“Saturday Night Live” kicked off its season finale with a nod to departing cast members Pete Davidson and Kate McKinnon.
McKinnon was showcased in the cold open, playing her recurring character Mrs. Rafferty, who is frequently abducted by aliens.
Aidy Bryant and Mikey Day played NSA agents who interviewed Rafferty and her also-abducted pals Cecily Strong and host Natasha Lyonne about their extraterrestrial encounters.
Strong and Lyonne told officials about how they learned about universal languages, heaven and the elemental forces of love, while McKinnon’s character had a far more violating experience.
“I get on board and the grey aliens, God bless them, are already standing in a line waiting to bat my knockers around,” Mrs. Rafferty said, in between drags of her never-ending cigarette.
The invasive aliens also took interest in her ungroomed nether regions, she told officials.
“It’s a jungle down there. I got more hair poking out the sides than a hipster’s beard stuck out of an N-95.”
When the feds said the aliens agreed to share information with the government in exchange for a permanent human spaceship resident, McKinnon signed up, and became emotional as the studio audience gave her a rousing ovation.
“Earth, I love you, thanks for letting me stay awhile,” she said, before delivering one last “live from New York it’s Saturday night” tagline after 10 years on the show.
Later on, departing cast member Pete Davidson dropped by “Weekend Update” to talk about his eight-year tenure.
“Hello Colin and Jay and millions of people only watching to see if I bring up Kanye,” the Staten Island native said.
Davidson, who has rarely appeared on the show in recent months, said when he started on “SNL” people thought he was racially ambiguous.
“Now everyone knows I’m white because I became hugely successful while barely showing up to work,” he cracked.
Davidson gave a shoutout to Executive Producer Lorne Michaels, who took a chance on hiring the comic when he was just 21.
“He led us through the COVID-era, even though the only time he wears a mask is at his ‘Eyes Wide Shut’ parties,” Davidson joked.
“Thank you for believing in me and allowing me to have a place that I can call home, with memories that will last a lifetime. So thank you guys,” he said earnestly to the cast and crew.
Lyonne’s monologue played up her “real New Yorker” status, and brought out her friends and former “SNL” cast members Fred Armisen and Maya Rudolph, who did impressions of the “Orange is the New Black” star.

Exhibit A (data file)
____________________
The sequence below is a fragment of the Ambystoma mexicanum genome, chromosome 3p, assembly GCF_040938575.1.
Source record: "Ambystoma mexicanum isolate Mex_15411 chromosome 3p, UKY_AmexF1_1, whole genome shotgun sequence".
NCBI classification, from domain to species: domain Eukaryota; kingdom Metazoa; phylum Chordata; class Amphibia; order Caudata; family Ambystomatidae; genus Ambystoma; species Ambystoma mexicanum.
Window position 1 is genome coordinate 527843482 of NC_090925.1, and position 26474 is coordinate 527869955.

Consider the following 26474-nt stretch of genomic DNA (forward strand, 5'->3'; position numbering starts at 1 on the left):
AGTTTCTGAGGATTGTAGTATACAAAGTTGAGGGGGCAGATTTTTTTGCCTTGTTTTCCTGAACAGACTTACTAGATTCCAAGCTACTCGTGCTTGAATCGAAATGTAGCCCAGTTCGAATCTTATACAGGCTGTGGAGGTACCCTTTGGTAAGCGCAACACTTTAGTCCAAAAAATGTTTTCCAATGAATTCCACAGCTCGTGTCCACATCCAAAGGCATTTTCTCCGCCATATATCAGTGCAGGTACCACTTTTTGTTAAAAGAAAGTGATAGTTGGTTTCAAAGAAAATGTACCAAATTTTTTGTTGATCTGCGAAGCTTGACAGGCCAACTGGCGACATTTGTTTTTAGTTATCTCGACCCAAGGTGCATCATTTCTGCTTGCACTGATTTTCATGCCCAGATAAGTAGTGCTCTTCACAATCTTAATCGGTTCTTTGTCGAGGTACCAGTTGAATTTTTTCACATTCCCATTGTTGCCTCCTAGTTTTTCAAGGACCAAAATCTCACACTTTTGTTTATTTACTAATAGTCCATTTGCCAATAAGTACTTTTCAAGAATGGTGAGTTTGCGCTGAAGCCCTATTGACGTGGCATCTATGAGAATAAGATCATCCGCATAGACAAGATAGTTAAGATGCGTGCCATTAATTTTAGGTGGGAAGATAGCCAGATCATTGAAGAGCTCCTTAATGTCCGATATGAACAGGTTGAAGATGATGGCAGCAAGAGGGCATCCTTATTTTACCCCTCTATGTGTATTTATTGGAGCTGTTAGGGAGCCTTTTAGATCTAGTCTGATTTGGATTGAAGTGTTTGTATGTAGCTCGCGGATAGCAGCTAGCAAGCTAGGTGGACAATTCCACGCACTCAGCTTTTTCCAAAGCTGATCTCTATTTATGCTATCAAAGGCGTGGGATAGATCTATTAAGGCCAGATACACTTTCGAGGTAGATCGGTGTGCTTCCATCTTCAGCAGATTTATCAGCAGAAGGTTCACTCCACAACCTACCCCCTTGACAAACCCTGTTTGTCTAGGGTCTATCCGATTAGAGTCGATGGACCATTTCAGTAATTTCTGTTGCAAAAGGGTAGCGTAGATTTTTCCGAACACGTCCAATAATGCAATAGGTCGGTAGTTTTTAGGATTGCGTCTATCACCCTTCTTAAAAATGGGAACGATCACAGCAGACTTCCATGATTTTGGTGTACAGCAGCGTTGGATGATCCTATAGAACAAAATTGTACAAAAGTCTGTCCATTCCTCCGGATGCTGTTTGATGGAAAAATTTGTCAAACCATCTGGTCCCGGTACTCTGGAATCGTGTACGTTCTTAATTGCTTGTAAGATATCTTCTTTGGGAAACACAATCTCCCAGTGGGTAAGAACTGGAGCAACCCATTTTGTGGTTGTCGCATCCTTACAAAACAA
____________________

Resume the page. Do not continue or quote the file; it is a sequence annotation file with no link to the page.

“‘SNL’ combines everything I like. New York City, show business, people who have done the same things since the 70s and different unions fighting,” the child actress said before showing an early clip of her on “Pee-wee Playhouse” and discussing her battle with drugs.
“There’s always hope in despair and there’s always a reason to get back in the ring and fight another day,” she said to applause.
A fake voting public service announcement featured cast members who did not suffer from a disability but were “just plain stupid.”
“Just because you are a stupid person doesn’t mean you don’t have a choice, so get out there and vote,” a voiceover said.
“My stupid vote counts as much as anyone else’s,” Lyonne said.
“And sometimes way more, like in my county,” Strong offered.
“I watch one channel and I get so mad,” James Austin Johnson said.
Day and Lyonne portrayed chain-smoking radio announcers at Yankee Stadium in 1951 whose broadcast was taken up a few notches after Lyonne was prescribed methamphetamine for her cold.
The “cold pills” led Lyonne’s character to miscall infield pop-ups as homeruns and gossip about the player’s wives and alcohol problems.
“How the hell did Joe Joe DiMaggio, the ugliest son of a bitch in baseball, snag that broad [Marylin Monroe]?” she asked.
“You know he’s Italian. Italian’s aren’t even white.”
The broadcast quickly cut away to Johnson’s adman, who was promoting “Mitchum, the businessman’s scotch.”
Thompson played a bandleader whose stage act was overshadowed by a personal revelation from his harmonica player (Lyonne) who also doubled as his landlord and roommate.
Andrew Dismukes narrated his 20th high school reunion from the grave after revealing he was killed by a classmate that also had run-ins with the inventor of fentanyl, a Capitol rioter and a porn star.
On “Update,” fake anchor Colin Jost joked about Taylor Swift mining her failed relationships with celebrities for lyrical content in connection with her commencement address at New York University.
“Because college is a lot like breaking up with Taylor Swift, you’re still going to be paying for it decades later.”
Co-anchor Michael Che previewed Donald Trump’s new book about election fraud.
“It will contain 8,000 commas and no periods,” Che said.
In a bizarre “Dallas” meets “Weekend At Bernie’s” 80s skit, Heidi Gardner shot and killed her misogynistic boss (Lyonne) ahead of a meeting with shareholders Armisen and Day.
Gardner’s co-workers, Strong and Ego Nwodim, then tried to puppeteer the limp boss so his business partners wouldn’t notice he was dead.
A commercial touting “gray adult pigtails” for women of a certain age featured Kyle Mooney as a sculptor that lived in the woods and had a harem of older hippie woman that hadn’t updated their hairstyle.
“You’re unique, you love art and you want people to see you and say ‘got it,’” the commercial said.
Japanese Breakfast singer Michelle Zauner led the crunchy group in a sing-along to close out the skit after the indie pop band performed their songs “Be Sweet” and “Paprika.”
Masked cast members hugged each other during the “Goodnights/Closing Theme” with no closing references to McKinnon, Davidson or fellow reported departing cast members Bryant and Mooney.
“Have a great summer,” Lyonne said.